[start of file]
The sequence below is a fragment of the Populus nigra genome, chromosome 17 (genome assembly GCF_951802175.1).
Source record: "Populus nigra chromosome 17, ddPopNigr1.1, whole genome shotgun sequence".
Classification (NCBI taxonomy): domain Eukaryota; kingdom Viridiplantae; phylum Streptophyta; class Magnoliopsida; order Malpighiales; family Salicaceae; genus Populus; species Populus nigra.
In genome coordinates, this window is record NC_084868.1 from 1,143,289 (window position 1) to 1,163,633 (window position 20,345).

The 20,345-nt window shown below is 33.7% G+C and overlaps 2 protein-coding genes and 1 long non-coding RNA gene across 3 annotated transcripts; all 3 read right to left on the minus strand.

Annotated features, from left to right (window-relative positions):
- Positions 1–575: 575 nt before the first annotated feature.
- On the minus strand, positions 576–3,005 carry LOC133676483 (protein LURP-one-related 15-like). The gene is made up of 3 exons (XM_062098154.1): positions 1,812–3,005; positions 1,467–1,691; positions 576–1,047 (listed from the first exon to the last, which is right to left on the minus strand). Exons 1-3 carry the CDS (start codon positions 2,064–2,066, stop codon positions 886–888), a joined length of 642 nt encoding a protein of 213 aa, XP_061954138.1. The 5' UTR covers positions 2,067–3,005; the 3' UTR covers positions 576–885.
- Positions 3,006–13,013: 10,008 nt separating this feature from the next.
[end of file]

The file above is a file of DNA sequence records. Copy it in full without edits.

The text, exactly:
The sequence below is a fragment of the Populus nigra genome, chromosome 17 (genome assembly GCF_951802175.1).
Source record: "Populus nigra chromosome 17, ddPopNigr1.1, whole genome shotgun sequence".
Classification (NCBI taxonomy): domain Eukaryota; kingdom Viridiplantae; phylum Streptophyta; class Magnoliopsida; order Malpighiales; family Salicaceae; genus Populus; species Populus nigra.
In genome coordinates, this window is record NC_084868.1 from 1,143,289 (window position 1) to 1,163,633 (window position 20,345).

The 20,345-nt window shown below is 33.7% G+C and overlaps 2 protein-coding genes and 1 long non-coding RNA gene across 3 annotated transcripts; all 3 read right to left on the minus strand.

Annotated features, from left to right (window-relative positions):
- Positions 1–575: 575 nt before the first annotated feature.
- On the minus strand, positions 576–3,005 carry LOC133676483 (protein LURP-one-related 15-like). The gene is made up of 3 exons (XM_062098154.1): positions 1,812–3,005; positions 1,467–1,691; positions 576–1,047 (listed from the first exon to the last, which is right to left on the minus strand). Exons 1-3 carry the CDS (start codon positions 2,064–2,066, stop codon positions 886–888), a joined length of 642 nt encoding a protein of 213 aa, XP_061954138.1. The 5' UTR covers positions 2,067–3,005; the 3' UTR covers positions 576–885.
- Positions 3,006–13,013: 10,008 nt separating this feature from the next.